Waikato farmers Kim and Stu Muir are trying to restore the ecological habitat of their little bit of the river.
They've permanently retired 40 hectares of farmland and have taken up the arduous task of restoring a native wetland.
It's working, and whitebait, freshwater mussels, crayfish, eels and mullet have all returned to the area.
Stu is gearing up to build a bridge into the wetland to provide public access.
He's also just become the chair of the Endangered Species Foundation.
The tributary of the Waikato River at the back of his farm had become a degraded version of its former self, he told, Jesse Mulligan.
“We’re the main tributary between the Manukau Harbour and the Waikato River and it had become over generations degraded to the state that it was a dirty stagnant horrible remnant of what it once was - full of willows and glyceria.”
What started off as a small project now encompasses all of the Waikato River delta, he says.
Funding though the Waikato River Authority in 2011 has allowed the project to take off he says, and restoring current which was being blocked by willows was one of the first priorities.
“There was no current, if you can imagine every six feet there’s a willow that has fallen, there was absolutely no tidal flow, it was dead - the fish couldn’t get up there, the whitebait couldn’t get up there.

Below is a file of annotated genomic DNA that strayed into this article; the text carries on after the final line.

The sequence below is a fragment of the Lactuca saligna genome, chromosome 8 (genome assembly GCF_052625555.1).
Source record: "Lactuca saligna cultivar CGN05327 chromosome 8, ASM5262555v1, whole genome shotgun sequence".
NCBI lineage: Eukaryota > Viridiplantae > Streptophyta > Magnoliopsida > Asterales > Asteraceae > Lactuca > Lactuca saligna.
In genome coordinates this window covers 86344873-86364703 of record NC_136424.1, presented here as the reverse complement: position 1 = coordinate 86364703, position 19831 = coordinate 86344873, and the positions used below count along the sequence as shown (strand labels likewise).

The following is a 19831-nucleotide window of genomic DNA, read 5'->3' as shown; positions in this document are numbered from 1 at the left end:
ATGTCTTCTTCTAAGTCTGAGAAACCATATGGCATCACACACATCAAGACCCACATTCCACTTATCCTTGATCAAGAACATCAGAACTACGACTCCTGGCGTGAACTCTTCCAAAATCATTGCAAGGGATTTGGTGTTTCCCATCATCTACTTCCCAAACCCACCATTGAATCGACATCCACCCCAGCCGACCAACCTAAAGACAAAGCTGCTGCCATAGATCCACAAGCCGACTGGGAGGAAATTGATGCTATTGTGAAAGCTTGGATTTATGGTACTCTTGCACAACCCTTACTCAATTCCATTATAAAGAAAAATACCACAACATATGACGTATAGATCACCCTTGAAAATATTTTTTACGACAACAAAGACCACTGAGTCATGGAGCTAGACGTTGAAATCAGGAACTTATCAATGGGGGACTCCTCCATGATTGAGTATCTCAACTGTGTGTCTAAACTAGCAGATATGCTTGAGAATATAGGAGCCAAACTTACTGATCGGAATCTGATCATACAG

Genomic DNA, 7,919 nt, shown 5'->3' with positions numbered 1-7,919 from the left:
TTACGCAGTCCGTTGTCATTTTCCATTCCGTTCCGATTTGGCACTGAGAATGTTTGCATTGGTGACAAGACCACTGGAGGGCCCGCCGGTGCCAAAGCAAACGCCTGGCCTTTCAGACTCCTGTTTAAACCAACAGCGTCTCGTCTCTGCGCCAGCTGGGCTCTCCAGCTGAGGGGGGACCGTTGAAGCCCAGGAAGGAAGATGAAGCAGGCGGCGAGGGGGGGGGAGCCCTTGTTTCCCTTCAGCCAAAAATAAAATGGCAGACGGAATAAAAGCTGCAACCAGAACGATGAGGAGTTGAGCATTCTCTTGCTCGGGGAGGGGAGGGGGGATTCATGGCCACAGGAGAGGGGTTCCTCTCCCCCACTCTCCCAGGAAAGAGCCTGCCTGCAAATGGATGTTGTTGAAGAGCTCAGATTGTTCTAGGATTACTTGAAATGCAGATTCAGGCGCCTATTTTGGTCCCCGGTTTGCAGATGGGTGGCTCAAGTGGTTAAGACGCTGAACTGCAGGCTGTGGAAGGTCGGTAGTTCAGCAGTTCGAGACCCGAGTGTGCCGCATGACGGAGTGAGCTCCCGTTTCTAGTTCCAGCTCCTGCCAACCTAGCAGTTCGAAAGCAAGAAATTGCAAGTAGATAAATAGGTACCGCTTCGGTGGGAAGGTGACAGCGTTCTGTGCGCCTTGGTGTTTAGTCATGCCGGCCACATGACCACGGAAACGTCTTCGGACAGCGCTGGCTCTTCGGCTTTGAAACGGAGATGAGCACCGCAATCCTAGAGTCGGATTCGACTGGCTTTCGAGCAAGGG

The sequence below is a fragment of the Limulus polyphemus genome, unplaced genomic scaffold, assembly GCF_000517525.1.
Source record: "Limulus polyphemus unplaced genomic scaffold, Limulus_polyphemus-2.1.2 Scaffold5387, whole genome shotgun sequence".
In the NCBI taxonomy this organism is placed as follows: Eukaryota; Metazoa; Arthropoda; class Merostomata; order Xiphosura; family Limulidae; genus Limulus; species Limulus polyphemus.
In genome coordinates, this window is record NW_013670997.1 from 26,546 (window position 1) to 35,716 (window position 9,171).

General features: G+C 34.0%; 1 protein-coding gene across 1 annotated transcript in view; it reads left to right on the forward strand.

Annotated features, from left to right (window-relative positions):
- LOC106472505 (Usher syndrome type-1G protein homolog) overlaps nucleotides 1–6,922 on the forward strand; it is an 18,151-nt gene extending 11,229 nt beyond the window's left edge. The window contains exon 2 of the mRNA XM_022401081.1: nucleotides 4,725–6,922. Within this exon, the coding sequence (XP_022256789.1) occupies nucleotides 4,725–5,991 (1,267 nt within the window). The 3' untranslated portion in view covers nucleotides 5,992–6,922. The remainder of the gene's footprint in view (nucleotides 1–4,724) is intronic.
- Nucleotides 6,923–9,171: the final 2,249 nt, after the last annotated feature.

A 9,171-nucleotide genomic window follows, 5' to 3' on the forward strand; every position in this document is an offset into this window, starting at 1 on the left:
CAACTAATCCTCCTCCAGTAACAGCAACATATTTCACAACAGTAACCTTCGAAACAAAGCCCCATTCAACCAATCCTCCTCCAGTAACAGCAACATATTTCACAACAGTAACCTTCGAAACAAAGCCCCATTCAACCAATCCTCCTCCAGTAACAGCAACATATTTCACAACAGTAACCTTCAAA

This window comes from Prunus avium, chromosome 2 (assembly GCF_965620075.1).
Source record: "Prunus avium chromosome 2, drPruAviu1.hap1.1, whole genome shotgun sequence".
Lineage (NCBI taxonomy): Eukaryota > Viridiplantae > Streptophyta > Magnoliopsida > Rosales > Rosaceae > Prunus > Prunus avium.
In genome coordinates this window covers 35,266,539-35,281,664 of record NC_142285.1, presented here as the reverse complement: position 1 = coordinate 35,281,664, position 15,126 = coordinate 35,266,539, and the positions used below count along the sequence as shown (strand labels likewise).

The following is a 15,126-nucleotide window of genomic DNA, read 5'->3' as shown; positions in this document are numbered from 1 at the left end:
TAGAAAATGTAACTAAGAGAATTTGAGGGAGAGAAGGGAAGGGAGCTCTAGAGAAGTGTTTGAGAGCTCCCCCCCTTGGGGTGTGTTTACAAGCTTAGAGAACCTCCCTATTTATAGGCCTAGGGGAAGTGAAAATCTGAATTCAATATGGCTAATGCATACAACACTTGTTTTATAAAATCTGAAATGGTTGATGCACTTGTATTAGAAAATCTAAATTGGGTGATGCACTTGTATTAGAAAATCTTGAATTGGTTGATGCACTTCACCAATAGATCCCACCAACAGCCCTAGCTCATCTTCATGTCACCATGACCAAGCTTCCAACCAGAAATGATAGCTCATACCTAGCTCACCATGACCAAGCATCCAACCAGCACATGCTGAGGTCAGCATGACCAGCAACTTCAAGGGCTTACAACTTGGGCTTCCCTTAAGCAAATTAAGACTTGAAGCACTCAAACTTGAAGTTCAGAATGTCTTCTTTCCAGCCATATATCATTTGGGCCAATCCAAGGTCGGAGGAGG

“As soon as you take out obstructions and you create flow and create current you bring the life back.”
Once you give nature a chance she’ll flourish, Stu says.
“The difference is huge. We had no tui down there, it’s full of tui whitebait, mullet go up there its chalk and cheese."
Stu says neighbours on the river tell him kereru and ducks are also returning in greater numbers.
Stu says he gets great satisfaction from the work he’s doing.
“You’ve got to have a balance, if you don’t do things that make you happy, life gets a bit dull doesn’t it? I get immense satisfaction out of doing that work.
“I won’t see the full benefits in my life time but my kids’ kids will, and we’ve been six generations on this farm so I hope another six will really reap the benefit.”
Pest control has also had a dramatic impact, he says.
“We’ve got about 1500 bait stations on all of the islands in that delta, the community’s got behind it, whoever is in that part of the river I supply them with bait and off they go.”
One of the first islands to be cleared of pests is now flourishing he says.
“One island that I started in 2011, doing pest eradication, there’s more bitterns, fern birds, rails than on any other island on the river and that’s just because they’re getting a chance to survive
“And that will spread, that will just grow exponentially.”